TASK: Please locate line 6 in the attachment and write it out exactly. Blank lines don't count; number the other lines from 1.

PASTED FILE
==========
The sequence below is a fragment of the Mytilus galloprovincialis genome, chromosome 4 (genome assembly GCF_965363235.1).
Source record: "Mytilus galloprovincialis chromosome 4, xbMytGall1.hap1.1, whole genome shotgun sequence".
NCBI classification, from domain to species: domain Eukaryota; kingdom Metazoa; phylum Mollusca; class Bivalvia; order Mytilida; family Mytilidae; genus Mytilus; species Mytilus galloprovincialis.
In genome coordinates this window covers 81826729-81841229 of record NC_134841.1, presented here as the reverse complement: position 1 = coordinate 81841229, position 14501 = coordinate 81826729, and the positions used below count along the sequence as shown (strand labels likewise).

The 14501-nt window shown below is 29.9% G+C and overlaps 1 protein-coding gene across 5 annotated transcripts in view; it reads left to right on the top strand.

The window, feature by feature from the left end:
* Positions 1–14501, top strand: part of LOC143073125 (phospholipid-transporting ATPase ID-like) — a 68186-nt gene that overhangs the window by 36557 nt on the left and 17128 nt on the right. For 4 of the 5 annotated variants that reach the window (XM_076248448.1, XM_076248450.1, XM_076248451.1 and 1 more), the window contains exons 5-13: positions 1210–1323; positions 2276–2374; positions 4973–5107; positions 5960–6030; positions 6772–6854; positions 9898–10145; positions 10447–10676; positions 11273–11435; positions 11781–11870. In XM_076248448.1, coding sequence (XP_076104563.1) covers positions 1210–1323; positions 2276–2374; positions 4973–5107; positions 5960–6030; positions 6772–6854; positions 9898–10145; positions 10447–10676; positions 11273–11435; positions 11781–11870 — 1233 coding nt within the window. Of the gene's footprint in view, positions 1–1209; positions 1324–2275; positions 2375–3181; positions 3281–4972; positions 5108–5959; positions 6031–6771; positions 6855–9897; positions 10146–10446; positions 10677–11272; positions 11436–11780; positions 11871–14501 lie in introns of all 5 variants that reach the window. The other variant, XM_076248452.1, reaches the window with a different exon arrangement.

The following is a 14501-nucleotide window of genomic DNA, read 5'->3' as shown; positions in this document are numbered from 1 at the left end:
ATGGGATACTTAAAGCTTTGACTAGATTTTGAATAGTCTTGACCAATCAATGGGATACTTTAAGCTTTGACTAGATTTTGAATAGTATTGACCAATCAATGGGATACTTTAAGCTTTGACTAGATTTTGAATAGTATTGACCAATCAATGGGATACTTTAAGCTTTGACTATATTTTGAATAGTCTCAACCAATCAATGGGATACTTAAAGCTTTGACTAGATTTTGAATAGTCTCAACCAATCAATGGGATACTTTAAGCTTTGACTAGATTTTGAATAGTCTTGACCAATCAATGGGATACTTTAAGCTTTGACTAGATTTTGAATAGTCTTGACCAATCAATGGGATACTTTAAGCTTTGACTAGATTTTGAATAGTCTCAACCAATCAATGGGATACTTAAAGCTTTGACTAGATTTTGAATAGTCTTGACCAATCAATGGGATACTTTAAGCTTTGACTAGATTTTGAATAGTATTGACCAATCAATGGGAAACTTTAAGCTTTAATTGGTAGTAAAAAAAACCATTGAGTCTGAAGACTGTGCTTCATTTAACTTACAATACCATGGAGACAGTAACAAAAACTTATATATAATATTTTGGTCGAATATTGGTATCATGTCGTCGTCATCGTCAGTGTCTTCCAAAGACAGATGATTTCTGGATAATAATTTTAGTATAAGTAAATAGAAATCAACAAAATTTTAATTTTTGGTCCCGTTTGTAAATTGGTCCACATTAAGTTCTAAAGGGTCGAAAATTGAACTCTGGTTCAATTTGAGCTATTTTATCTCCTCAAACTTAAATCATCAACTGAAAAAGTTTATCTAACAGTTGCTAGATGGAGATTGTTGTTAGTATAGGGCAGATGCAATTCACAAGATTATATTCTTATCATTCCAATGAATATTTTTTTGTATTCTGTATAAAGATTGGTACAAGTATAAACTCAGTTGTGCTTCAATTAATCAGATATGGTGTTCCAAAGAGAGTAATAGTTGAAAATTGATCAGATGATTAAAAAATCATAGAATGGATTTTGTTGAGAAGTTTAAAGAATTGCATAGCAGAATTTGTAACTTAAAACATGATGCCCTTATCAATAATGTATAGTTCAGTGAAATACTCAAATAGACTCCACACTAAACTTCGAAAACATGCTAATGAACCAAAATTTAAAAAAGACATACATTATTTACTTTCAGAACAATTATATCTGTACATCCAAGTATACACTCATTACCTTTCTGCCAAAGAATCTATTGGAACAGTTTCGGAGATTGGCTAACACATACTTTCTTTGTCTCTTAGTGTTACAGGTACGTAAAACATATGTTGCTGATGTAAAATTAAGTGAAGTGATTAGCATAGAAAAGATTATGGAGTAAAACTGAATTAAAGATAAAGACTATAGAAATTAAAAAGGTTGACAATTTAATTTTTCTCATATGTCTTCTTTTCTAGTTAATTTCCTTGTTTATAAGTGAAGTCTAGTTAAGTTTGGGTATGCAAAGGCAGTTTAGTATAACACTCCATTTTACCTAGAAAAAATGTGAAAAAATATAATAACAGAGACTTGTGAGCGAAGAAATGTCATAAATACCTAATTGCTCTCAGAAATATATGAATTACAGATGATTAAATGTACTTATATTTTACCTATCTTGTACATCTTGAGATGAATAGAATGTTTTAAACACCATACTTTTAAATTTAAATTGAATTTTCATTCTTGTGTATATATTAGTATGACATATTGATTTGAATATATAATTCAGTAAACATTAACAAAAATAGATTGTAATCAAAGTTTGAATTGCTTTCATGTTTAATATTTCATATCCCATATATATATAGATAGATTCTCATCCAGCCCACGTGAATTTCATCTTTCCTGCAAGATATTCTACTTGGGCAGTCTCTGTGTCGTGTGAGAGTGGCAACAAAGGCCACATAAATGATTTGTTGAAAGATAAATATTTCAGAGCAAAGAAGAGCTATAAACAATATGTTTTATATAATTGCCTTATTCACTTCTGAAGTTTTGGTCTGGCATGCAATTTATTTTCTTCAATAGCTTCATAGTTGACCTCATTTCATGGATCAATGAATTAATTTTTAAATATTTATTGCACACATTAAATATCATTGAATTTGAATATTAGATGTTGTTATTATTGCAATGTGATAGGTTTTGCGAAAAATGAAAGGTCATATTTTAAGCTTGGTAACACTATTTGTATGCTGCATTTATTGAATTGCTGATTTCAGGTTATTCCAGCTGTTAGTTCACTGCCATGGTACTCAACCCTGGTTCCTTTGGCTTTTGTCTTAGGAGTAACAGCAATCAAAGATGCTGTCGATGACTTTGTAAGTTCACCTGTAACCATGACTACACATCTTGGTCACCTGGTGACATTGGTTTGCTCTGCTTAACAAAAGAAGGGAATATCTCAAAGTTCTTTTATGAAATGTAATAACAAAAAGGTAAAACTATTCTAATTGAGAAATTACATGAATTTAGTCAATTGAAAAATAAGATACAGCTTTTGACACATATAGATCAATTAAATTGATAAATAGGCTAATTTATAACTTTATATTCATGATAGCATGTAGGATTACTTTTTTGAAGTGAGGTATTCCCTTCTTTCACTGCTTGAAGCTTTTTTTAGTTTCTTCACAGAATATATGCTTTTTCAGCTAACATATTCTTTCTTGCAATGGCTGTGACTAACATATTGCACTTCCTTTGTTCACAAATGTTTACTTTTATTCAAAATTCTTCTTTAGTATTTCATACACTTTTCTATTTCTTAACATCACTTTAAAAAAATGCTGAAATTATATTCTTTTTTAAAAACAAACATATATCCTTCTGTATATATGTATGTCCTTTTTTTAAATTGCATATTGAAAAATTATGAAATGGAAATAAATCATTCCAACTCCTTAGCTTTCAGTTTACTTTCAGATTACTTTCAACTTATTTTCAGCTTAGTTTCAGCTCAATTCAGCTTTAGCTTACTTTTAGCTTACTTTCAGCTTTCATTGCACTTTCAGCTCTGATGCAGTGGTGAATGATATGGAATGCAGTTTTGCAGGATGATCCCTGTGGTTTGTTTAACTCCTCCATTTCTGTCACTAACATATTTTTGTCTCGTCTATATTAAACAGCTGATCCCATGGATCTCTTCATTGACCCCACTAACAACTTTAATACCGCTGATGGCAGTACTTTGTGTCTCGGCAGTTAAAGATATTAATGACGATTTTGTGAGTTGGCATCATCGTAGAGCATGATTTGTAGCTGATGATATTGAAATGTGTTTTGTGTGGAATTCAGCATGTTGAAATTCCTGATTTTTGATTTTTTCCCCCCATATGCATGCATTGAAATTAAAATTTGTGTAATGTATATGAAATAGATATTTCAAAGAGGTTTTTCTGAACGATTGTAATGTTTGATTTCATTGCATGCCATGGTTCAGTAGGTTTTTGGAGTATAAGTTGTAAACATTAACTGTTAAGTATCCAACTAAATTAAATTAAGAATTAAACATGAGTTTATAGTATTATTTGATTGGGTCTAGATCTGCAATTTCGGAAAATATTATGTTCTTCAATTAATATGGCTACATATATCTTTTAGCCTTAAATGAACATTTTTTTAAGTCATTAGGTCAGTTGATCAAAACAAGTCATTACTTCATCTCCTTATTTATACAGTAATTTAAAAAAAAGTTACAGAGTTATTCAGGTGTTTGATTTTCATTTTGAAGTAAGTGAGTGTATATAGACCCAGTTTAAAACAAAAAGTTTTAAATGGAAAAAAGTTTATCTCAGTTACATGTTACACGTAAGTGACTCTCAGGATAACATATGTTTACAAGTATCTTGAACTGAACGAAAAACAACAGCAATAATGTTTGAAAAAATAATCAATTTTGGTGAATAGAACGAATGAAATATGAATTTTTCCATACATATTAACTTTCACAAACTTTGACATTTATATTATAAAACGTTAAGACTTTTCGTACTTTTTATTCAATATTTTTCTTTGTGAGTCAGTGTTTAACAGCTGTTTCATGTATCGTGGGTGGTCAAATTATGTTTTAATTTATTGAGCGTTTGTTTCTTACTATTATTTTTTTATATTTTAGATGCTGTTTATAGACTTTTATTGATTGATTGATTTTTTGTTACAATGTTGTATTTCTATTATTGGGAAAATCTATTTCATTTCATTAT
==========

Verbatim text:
The window, feature by feature from the left end: